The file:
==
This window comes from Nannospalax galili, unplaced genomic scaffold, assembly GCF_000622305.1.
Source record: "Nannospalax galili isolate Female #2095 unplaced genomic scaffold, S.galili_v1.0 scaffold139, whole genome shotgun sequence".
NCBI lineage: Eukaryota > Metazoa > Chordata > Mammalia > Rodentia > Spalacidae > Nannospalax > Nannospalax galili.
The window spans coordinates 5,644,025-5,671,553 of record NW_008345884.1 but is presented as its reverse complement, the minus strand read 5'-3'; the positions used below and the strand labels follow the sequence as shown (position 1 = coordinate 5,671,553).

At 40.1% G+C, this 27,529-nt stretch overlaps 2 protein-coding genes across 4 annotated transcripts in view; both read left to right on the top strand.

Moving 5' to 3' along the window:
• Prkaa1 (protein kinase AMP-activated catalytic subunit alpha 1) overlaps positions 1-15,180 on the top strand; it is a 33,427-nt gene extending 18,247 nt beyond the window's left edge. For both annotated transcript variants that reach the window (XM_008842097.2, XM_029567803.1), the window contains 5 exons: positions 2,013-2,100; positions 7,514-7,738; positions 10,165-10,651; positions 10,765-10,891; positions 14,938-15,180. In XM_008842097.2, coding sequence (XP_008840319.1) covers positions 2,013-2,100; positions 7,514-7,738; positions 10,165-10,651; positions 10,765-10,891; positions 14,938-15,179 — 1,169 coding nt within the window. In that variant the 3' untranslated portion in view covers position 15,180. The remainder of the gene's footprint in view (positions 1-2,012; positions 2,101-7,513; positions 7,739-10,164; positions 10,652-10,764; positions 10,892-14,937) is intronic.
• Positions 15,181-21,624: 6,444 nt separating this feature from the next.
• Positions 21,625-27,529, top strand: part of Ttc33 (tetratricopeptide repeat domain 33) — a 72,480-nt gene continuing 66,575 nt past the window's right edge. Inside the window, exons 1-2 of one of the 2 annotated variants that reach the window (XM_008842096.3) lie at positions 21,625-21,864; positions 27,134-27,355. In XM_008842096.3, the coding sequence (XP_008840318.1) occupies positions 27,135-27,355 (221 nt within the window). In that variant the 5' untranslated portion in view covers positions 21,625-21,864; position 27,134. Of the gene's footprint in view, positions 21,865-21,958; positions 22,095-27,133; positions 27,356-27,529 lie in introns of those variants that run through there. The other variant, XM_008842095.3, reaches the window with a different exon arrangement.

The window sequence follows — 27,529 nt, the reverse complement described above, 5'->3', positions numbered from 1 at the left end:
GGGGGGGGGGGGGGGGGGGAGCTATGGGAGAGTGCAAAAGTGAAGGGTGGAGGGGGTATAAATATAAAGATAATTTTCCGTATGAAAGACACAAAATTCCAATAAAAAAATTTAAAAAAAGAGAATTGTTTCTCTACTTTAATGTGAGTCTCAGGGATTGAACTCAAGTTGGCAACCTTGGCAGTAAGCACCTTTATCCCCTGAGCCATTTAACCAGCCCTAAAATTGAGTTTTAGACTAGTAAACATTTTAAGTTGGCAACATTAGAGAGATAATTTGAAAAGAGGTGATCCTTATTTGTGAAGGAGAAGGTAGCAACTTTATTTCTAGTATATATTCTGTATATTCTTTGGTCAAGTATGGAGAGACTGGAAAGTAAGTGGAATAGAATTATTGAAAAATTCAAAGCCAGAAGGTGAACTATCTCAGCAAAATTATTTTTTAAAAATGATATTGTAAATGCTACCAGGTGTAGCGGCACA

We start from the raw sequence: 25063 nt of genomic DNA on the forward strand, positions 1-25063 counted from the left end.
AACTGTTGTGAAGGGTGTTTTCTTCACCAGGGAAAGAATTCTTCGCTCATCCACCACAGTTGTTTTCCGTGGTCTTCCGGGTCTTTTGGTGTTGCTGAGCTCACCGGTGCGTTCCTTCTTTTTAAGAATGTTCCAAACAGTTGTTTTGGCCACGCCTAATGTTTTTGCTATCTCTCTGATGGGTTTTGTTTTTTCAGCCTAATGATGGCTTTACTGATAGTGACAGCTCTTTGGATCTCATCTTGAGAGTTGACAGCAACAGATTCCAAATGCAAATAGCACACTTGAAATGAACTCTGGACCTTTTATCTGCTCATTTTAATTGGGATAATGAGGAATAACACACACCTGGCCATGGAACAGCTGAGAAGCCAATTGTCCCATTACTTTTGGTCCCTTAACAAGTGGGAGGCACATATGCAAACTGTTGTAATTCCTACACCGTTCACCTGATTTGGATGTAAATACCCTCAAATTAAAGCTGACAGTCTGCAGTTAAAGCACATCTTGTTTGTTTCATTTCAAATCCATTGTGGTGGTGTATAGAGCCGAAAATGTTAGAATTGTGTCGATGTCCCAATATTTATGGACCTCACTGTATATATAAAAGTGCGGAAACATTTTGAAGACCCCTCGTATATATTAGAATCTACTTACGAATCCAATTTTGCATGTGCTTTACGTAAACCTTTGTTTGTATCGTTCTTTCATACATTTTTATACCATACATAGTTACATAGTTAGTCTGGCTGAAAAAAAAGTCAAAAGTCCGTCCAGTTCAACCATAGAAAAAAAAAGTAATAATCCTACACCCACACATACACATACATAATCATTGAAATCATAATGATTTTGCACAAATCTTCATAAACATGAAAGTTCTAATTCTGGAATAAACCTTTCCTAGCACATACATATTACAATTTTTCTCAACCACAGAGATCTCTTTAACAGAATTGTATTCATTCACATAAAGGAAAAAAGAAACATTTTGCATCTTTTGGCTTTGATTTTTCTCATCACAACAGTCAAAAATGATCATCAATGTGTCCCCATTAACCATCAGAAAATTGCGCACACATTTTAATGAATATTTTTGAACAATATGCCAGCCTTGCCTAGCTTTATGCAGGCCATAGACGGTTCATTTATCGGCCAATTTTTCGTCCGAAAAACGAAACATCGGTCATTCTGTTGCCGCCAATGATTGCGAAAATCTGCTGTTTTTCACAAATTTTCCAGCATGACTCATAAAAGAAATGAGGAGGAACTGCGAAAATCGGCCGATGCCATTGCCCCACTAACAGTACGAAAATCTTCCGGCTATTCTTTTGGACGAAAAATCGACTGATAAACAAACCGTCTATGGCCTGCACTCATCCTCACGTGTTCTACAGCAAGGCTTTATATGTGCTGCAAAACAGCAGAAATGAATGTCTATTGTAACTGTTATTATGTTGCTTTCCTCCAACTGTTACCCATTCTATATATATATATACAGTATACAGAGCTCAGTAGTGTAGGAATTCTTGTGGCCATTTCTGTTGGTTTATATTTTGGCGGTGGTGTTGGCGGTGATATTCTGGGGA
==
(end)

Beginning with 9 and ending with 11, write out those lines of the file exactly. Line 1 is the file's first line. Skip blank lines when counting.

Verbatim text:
• Positions 21,625-27,529, top strand: part of Ttc33 (tetratricopeptide repeat domain 33) — a 72,480-nt gene continuing 66,575 nt past the window's right edge. Inside the window, exons 1-2 of one of the 2 annotated variants that reach the window (XM_008842096.3) lie at positions 21,625-21,864; positions 27,134-27,355. In XM_008842096.3, the coding sequence (XP_008840318.1) occupies positions 27,135-27,355 (221 nt within the window). In that variant the 5' untranslated portion in view covers positions 21,625-21,864; position 27,134. Of the gene's footprint in view, positions 21,865-21,958; positions 22,095-27,133; positions 27,356-27,529 lie in introns of those variants that run through there. The other variant, XM_008842095.3, reaches the window with a different exon arrangement.

The window sequence follows — 27,529 nt, the reverse complement described above, 5'->3', positions numbered from 1 at the left end:
GGGGGGGGGGGGGGGGGGGAGCTATGGGAGAGTGCAAAAGTGAAGGGTGGAGGGGGTATAAATATAAAGATAATTTTCCGTATGAAAGACACAAAATTCCAATAAAAAAATTTAAAAAAAGAGAATTGTTTCTCTACTTTAATGTGAGTCTCAGGGATTGAACTCAAGTTGGCAACCTTGGCAGTAAGCACCTTTATCCCCTGAGCCATTTAACCAGCCCTAAAATTGAGTTTTAGACTAGTAAACATTTTAAGTTGGCAACATTAGAGAGATAATTTGAAAAGAGGTGATCCTTATTTGTGAAGGAGAAGGTAGCAACTTTATTTCTAGTATATATTCTGTATATTCTTTGGTCAAGTATGGAGAGACTGGAAAGTAAGTGGAATAGAATTATTGAAAAATTCAAAGCCAGAAGGTGAACTATCTCAGCAAAATTATTTTTTAAAAATGATATTGTAAATGCTACCAGGTGTAGCGGCACA